The computer model charts each individual through a working life of 40 years. During this time, the individuals experience lucky events that they can exploit to increase their wealth if they are talented enough.
However, they also experience unlucky events that reduce their wealth. These events occur at random.
At the end of the 40 years, Pluchino and co rank the individuals by wealth and study the characteristics of the most successful. They also calculate the wealth distribution. They then repeat the simulation many times to check the robustness of the outcome.
When the team rank individuals by wealth, the distribution is exactly like that seen in real-world societies. “The ‘80-20’ rule is respected, since 80 percent of the population owns only 20 percent of the total capital, while the remaining 20 percent owns 80 percent of the same capital,” report Pluchino and co.
That may not be surprising or unfair if the wealthiest 20 percent turn out to be the most talented. But that isn’t what happens. The wealthiest individuals are typically not the most talented or anywhere near it. “The maximum success never coincides with the maximum talent, and vice-versa,” say the researchers.
So if not talent, what other factor causes this skewed wealth distribution? “Our simulation clearly shows that such a factor is just pure luck,” say Pluchino and co.
The team shows this by ranking individuals according to the number of lucky and unlucky events they experience throughout their 40-year careers. “It is evident that the most successful individuals are also the luckiest ones,” they say. “And the less successful individuals are also the unluckiest ones.”
That has significant implications for society. What is the most effective strategy for exploiting the role luck plays in success?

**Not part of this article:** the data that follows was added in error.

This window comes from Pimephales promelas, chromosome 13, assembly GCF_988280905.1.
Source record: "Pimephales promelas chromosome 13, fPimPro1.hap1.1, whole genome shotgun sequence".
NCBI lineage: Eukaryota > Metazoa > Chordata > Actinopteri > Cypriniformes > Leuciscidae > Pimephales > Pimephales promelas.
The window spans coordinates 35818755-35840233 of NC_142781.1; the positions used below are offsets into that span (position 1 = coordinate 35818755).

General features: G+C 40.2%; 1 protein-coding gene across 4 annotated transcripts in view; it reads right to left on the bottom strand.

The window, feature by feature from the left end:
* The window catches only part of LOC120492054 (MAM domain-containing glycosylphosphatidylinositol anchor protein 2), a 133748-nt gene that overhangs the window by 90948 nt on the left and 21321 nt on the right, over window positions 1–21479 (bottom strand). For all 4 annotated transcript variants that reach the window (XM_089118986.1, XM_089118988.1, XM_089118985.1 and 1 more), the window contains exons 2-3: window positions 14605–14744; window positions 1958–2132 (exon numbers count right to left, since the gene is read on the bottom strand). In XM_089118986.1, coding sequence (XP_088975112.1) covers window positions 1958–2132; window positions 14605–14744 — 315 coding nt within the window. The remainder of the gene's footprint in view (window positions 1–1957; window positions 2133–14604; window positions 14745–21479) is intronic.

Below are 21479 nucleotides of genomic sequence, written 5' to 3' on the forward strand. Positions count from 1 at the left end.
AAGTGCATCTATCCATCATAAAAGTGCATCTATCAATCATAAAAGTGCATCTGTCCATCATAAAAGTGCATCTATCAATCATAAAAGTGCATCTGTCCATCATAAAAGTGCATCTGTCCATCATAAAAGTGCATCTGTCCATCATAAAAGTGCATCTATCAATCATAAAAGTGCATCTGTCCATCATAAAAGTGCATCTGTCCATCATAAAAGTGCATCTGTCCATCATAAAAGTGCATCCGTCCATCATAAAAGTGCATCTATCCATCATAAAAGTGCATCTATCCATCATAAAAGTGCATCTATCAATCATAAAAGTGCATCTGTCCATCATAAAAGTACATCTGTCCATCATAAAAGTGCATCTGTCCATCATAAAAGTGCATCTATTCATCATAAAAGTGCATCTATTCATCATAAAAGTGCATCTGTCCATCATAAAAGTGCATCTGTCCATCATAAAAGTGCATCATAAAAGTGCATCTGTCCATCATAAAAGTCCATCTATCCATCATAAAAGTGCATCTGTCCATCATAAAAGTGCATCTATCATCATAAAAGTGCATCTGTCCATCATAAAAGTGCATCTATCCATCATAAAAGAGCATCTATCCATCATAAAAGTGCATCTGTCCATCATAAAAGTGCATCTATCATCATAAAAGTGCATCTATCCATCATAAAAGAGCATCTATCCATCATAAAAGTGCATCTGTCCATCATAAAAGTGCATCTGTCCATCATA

Pluchino and co study this from the point of view of science research funding, an issue clearly close to their hearts. Funding agencies the world over are interested in maximizing their return on investment in the scientific world. Indeed, the European Research Council recently invested $1.7 million in a program to study serendipity—the role of luck in scientific discovery—and how it can be exploited to improve funding outcomes.
It turns out that Pluchino and co are well set to answer this question. They use their model to explore different kinds of funding models to see which produce the best returns when luck is taken into account.
The team studied three models, in which research funding is distributed equally to all scientists; distributed randomly to a subset of scientists; or given preferentially to those who have been most successful in the past. Which of these is the best strategy?
The strategy that delivers the best returns, it turns out, is to divide the funding equally among all researchers. And the second- and third-best strategies involve distributing it at random to 10 or 20 percent of scientists.
In these cases, the researchers are best able to take advantage of the serendipitous discoveries they make from time to time. In hindsight, it is obvious that the fact a scientist has made an important chance discovery in the past does not mean he or she is more likely to make one in the future.
A similar approach could also be applied to investment in other kinds of enterprises, such as small or large businesses, tech startups, education that increases talent, or even the creation of random lucky events.
Clearly, more work is needed here. What are we waiting for?
Ref: arxiv.org/abs/1802.07068 : Talent vs. Luck: The Role of Randomness in Success and Failure